The Plan: Office Furniture Maker Poppin Redesigns Its Flatiron HQ

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When office furniture startup Poppin decided to redesign its Flatiron District headquarters at 16 Madison Square West, it wanted its workspace to show clients how its furnishings and accessories work in a functional and stylish environment.

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Last summer, the 10-year-old company set out to update its 8,600-square-foot office and showroom, which was dominated by a bright blue wall emblazoned with its motto, “Work Happy,” in white letters, along with stark orange and white walls in other parts of the space.

After a six-week renovation in July and August of 2018, the company’s offices have a sleeker, more modern feel. Armed with a modest budget of $200,000, Poppin product designer Matteo Bonacina decided to clad the walls in blond plywood and redo the “Work Happy” sign in white neon. The desk setup remained largely the same, except for the addition of dark gray and navy dividers running lengthwise along workers’ desks, but much of the common space for Poppin’s designers, programmers and salespeople was revamped.

“We created different zones within the space without the need of walls,” Bonacina explained. “We have some glass partitions but for the most part we created different areas using Poppin furniture, from a desk to soft seating to little phone booths to conference rooms.”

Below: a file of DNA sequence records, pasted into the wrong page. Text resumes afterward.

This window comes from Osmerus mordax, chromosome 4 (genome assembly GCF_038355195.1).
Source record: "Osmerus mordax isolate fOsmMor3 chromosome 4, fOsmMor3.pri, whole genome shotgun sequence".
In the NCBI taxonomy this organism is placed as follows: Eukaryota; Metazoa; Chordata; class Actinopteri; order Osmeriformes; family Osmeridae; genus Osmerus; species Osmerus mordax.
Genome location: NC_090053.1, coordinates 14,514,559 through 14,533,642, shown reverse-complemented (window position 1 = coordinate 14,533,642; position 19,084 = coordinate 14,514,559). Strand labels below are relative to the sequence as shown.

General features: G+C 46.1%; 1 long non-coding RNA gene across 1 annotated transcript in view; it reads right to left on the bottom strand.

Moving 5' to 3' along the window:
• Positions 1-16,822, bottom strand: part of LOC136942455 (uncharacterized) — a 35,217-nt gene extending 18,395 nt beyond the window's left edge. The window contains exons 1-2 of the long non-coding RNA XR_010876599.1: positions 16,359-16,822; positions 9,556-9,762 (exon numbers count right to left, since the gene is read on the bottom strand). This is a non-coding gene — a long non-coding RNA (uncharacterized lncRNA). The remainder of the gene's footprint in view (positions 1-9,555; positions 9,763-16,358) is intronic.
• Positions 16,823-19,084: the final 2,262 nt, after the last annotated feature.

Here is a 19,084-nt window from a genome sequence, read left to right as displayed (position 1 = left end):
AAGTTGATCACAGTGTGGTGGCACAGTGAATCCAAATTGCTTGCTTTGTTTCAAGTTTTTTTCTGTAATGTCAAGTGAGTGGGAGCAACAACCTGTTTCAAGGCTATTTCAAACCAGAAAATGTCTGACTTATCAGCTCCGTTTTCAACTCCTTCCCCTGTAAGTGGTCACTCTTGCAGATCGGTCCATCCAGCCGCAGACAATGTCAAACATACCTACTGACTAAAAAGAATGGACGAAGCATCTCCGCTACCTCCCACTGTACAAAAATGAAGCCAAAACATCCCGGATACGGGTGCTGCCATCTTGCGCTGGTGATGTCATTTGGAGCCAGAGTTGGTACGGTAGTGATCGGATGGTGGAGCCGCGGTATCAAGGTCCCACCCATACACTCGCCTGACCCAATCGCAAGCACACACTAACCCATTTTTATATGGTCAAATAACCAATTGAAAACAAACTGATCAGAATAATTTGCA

In the communal section of the office, one section is outfitted with a long white standing table and black stools, and another area has a gray and green couch, gray ottomans and a red chair. The seating is often an accent. There are bright red and blue chairs at workers’ desks, a grass green sofa “booth” with tall walls that allow for privacy, and a teal couch in the reception area, which is encircled by a waist-high plywood box potted with living ferns. Many of the design choices were made with an eye toward saving money.

“The materials we chose and the finishes we went with are budget conscious,” Bonacina noted. “We’re big on achieving great results and being mindful of how much that costs too. We as a brand make products and furniture that are really appealing and really accessible in terms of the price point.”

The conference rooms are a little more distinct. Each one has walls painted a different color—one is pale blue, another light green, a third in light pink—and accordingly named Slate Blue, Mint and Blush. Hanging bulb lamps illuminate much of the office, in an effort to give the place a more casual feel. Bonacina also chose warmer light bulbs for the main area—again, more like a home than an office—and cooler ones for the conference rooms.

“It was important for me and for our aesthetic to bring that warmth that we find in a residential space,” he said. “We all like going home, so why not bring home here?” He dubbed the aesthetic, which is reminiscent of many WeWork coworking spaces in New York City, “resi-mercial.”